What is the Gullah Geechee Cultural Heritage Corridor?

According the the Gullah Geechee Cultural Heritage Corridor Commission, “the Gullah Geechee Cultural Heritage Corridor is a national heritage area created by the U.S. Congress in 2006. A national heritage area demarcates a nationally distinctive landscape shaped by natural, cultural, historical, and recreational resources. A heritage area tells a nationally important story through its geography, its natural and cultural resources, and the traditions that have evolved within the landscape. Congress has created 55 national heritage areas in the United States, but only the Gullah Geechee Cultural Heritage Corridor has a group of people and a landscape as its subject.”

Historically associated with the Atlantic coastal region that stretches from Wilmington, North Carolina, to St. Augustine, Florida, the Gullah Geechee are descendants of Central and West African ancestors, many of whom arrived in America through the transatlantic slave trade. The mixing of these diverse African peoples over time created the unique Creole Gullah Geechee culture, which has retained many African cultural expressions that can be experienced in the Gullah Geechee Cultural Heritage Corridor’s religious institutions, arts and crafts, architecture, music and food. Although focus has largely been on certain aspects of the culture, such as its rice growing, sweetgrass baskets and other rural traditions, the Gullah Geechee culture is much more and is also deeply ingrained in the region’s population centers. Here is a brief look into the Gullah Geechee Cultural Heritage Corridor’s five largest metropolitan areas.

5. Myrtle Beach–Conway–North Myrtle Beach, SC

2022 Census Population Estimate: 383,101 Largest city’s population: Myrtle Beach - 38,417 (2022 Census Estimate)

Myrtle Beach | Ennis Davis

Located in Horry County, South Carolina, Myrtle Beach is a city in the center of a long and continuous 60-mile stretch of Atlantic oceanfront known as the Grand Strand. While the city has a year-round population of 38,417, the metropolitan area attracts over 20 million visitors annually. A major resort area, Myrtle Beach is one of the most visited destinations in the country.

Home to historic Atlantic Beach, also known as the Black Pearl, unlike the other Gullah Geechee Cultural Heritage Corridor metropolitan areas on this list, surrounded by the Waccamaw River and Atlantic Ocean, the Grand Strand remained isolated and rural through the mid-20th century. In fact, this author’s maternal ancestors were enslaved in this area and played an important role as the labor force that built the Intracoastal Waterway and Horry County’s oldest town and county seat, Conway.

Today, the Myrtle Beach metropolitan area is one of the fastest-growing in the country, increasing nearly 28% in population over the previous eight years.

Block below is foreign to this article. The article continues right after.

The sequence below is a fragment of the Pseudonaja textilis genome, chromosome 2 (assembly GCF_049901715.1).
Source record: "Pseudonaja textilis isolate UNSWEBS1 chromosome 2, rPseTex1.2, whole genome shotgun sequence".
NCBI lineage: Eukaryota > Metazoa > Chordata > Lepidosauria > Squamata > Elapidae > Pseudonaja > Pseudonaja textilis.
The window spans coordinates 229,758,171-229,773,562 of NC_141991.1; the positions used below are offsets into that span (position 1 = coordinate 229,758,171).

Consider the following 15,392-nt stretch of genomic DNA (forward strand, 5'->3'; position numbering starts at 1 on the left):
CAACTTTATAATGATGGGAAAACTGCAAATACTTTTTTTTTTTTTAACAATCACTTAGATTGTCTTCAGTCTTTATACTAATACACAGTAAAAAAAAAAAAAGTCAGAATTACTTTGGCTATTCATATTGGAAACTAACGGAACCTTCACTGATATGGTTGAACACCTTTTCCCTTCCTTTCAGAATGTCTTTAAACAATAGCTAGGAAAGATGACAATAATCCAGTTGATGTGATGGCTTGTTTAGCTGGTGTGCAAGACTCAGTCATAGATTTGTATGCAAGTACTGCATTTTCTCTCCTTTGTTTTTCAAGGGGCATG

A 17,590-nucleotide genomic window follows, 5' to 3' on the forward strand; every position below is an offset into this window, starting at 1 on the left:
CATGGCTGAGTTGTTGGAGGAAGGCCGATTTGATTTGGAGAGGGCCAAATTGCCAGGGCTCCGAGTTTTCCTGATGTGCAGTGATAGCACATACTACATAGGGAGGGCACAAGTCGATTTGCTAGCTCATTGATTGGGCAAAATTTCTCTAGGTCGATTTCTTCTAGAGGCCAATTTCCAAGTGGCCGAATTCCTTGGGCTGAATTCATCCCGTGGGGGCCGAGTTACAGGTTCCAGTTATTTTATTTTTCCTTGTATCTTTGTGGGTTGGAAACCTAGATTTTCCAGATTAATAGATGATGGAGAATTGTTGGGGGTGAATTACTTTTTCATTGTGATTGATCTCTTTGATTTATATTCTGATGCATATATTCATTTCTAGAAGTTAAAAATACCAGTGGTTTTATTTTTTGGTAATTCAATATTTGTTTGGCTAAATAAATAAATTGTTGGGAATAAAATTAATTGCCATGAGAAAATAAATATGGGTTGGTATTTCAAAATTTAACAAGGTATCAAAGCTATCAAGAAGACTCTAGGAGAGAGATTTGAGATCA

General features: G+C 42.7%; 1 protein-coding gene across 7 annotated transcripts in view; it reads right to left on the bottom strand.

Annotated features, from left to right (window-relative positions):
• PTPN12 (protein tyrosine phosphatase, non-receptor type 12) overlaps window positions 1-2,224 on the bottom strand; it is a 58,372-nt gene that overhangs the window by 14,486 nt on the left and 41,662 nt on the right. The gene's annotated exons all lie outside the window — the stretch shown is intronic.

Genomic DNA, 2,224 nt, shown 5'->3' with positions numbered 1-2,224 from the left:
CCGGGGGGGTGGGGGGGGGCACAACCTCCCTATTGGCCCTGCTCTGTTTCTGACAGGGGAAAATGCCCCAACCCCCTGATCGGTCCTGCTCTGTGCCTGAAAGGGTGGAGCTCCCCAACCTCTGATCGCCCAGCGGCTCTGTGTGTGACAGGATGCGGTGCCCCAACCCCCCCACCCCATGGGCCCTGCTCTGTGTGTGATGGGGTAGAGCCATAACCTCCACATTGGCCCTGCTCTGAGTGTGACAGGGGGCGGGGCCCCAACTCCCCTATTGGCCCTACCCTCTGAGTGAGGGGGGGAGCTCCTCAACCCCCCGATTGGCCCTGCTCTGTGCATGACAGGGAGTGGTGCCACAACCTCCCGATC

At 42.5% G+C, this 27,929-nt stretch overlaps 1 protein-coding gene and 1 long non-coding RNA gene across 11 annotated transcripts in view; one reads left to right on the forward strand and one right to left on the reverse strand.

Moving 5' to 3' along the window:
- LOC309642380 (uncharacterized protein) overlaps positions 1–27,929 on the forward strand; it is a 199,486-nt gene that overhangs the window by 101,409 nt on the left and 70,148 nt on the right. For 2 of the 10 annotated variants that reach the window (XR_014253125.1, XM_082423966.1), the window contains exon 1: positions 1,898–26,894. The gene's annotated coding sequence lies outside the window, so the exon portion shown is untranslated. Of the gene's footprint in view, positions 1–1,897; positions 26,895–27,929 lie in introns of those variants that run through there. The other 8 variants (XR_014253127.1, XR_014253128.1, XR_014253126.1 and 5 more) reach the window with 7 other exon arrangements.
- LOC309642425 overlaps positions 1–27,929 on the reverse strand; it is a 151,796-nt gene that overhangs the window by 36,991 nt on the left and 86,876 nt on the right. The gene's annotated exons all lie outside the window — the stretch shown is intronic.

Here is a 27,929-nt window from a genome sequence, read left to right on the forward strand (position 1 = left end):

An Atlantic Beach historical marker | Ennis Davis

This writer’s relative, Lee Grant Bellamy, feeds Maggie the mule at Freewood Farms in Myrtle Beach | Ennis Davis

Enslaved artifacts from The Island Plantation in present day Little River, S.C. Once owned by planter Jeremiah Vereen, the plantation is where this writer’s maternal ancestors were enslaved | Ennis Davis

4. Savannah, Georgia

2022 Census population estimate: 418,373 Largest city’s population: Savannah - 148,004 (2022 Census estimate)

Former cotton warehouses along Savannah’s River Street | Ennis Davis

Founded on the Savannah River in 1733, Savannah is the oldest city in Georgia and the state’s first capital. Known for its picturesque squares and a large vibrant historic district that attracts close to 15 million visitors annually, the city was a strategic port during the American Revolution and American Civil War. Prior to the Civil War, Savannah was a major transatlantic slave trade center, with merchants and planters importing a significant number of enslaved Africans from St. James and Goree Island and Sierra Leone. Although surpassed in population by other Southern cities during the early 20th century, Savannah continued to grow as a port and industrial center. The city’s population peaked at 149,245 in 1960 and dipped to 118,349 by 1970. Now a popular destination due to its wealth, architecture and history built off the back of slavery, Savannah’s population rebounded to an estimated 148,004 in 2022. Despite significant gentrification, historic African American neighborhoods, including the city’s Westside and Eastside, remain important centers of Gullah Geechee history, heritage and culture.

Savannah’s Broughton Street | Ennis Davis

Residences in Savannah’s historic African American Westside | Ennis Davis

Residences in Savannah’s historic African American Westside | Ennis Davis